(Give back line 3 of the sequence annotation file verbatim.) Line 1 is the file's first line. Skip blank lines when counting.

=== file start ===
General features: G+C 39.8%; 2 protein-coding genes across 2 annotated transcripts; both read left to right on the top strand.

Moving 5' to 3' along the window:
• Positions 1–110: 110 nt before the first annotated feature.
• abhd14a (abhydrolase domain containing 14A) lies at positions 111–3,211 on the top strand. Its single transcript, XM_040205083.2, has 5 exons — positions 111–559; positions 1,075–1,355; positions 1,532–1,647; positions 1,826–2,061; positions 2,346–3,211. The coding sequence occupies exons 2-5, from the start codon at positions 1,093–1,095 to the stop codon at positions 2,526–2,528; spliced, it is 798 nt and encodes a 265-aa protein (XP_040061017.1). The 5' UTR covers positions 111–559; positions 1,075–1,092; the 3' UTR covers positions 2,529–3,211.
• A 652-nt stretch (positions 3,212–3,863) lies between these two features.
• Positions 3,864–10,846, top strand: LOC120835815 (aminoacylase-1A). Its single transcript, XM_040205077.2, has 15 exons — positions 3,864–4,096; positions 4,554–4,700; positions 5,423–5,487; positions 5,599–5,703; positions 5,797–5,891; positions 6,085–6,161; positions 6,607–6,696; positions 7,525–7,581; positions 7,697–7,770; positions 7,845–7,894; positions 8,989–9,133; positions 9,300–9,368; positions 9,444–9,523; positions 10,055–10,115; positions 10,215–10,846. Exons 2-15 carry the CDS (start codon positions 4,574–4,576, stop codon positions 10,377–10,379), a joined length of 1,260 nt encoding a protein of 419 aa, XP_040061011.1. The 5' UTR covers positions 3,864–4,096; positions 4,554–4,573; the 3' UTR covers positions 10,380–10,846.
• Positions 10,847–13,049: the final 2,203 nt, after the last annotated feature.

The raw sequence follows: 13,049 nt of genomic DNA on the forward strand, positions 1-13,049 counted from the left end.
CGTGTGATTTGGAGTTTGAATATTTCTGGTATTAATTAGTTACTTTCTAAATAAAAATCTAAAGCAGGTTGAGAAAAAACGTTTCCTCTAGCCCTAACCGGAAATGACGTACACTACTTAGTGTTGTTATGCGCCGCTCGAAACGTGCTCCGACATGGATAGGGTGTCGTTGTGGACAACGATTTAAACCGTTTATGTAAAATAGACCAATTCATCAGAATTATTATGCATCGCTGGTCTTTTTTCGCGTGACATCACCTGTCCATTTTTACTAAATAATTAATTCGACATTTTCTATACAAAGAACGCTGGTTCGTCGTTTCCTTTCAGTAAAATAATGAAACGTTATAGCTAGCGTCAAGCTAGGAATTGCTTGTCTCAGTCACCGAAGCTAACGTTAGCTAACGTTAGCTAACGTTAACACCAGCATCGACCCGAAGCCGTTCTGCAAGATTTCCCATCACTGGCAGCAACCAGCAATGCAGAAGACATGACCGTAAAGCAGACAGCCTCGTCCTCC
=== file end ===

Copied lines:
• Positions 1–110: 110 nt before the first annotated feature.